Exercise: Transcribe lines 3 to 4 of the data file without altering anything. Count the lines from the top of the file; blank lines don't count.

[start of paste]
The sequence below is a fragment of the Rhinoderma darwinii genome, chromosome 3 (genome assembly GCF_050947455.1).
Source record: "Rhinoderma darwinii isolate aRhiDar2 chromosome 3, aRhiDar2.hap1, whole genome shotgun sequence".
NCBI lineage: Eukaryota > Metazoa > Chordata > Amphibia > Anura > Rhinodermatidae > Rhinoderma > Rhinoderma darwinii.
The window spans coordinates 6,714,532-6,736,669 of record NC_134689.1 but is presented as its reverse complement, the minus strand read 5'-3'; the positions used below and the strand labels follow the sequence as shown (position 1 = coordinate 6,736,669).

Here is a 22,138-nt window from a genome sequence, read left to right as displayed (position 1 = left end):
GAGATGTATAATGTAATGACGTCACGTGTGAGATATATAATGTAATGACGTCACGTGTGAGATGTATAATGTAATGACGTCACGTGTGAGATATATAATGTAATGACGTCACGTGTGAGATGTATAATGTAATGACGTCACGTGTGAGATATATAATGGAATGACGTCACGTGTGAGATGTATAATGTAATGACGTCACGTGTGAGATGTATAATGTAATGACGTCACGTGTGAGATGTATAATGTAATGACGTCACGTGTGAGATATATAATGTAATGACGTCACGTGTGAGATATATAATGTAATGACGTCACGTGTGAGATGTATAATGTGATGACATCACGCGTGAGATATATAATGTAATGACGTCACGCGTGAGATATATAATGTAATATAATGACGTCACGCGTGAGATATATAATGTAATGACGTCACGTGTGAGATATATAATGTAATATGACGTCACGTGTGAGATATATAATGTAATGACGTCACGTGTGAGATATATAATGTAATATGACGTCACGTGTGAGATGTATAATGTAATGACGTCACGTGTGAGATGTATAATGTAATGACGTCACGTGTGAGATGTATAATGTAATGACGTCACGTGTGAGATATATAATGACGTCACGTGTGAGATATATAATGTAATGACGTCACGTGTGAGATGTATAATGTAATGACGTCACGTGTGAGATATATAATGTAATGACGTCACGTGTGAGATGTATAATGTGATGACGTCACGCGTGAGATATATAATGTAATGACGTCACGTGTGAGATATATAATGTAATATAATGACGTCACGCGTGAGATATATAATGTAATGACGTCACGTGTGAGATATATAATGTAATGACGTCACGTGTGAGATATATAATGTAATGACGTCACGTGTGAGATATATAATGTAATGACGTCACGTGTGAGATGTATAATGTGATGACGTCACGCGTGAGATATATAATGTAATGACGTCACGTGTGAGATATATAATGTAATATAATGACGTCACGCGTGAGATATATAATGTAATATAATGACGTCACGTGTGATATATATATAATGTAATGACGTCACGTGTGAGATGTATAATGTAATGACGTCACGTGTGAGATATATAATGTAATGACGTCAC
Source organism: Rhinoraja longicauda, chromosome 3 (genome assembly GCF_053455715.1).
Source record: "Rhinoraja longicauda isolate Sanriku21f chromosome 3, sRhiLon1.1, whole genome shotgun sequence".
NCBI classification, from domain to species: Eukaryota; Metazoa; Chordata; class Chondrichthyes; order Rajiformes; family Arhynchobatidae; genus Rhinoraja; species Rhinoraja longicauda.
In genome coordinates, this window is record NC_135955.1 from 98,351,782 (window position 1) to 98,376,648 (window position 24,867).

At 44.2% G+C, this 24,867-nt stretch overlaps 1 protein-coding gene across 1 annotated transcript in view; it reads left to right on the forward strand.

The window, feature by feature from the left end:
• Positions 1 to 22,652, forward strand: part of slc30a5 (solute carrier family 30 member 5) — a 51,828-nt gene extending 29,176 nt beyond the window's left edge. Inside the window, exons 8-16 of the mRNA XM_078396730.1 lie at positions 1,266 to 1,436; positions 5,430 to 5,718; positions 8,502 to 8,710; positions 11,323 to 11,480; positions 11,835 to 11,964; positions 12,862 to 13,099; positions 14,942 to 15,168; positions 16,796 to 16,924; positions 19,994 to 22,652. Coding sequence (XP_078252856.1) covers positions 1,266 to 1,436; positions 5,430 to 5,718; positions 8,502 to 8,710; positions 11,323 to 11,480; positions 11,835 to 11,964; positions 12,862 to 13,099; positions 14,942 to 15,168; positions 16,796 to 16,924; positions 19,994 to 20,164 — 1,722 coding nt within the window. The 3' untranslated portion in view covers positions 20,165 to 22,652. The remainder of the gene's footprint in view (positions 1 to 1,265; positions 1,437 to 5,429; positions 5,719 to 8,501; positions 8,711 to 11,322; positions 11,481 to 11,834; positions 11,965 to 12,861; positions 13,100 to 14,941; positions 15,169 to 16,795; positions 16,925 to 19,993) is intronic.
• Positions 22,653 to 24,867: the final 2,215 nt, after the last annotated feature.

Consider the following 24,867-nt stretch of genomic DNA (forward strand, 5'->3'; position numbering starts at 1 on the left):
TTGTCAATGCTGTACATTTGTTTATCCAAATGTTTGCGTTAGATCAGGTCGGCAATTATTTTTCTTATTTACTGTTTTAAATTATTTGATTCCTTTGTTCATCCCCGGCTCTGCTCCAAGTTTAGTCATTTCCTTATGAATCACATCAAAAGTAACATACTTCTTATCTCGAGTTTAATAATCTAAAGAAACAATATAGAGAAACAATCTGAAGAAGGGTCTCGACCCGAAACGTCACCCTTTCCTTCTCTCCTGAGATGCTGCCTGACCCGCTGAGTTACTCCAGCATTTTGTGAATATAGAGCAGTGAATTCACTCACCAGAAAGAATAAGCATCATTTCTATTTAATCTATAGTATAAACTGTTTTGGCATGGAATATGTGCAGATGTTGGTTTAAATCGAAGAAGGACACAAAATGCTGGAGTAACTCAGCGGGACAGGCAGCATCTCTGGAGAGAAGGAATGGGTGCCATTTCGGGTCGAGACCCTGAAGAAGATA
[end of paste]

NCBI lineage: Eukaryota > Metazoa > Chordata > Amphibia > Anura > Rhinodermatidae > Rhinoderma > Rhinoderma darwinii.
The window spans coordinates 6,714,532-6,736,669 of record NC_134689.1 but is presented as its reverse complement, the minus strand read 5'-3'; the positions used below and the strand labels follow the sequence as shown (position 1 = coordinate 6,736,669).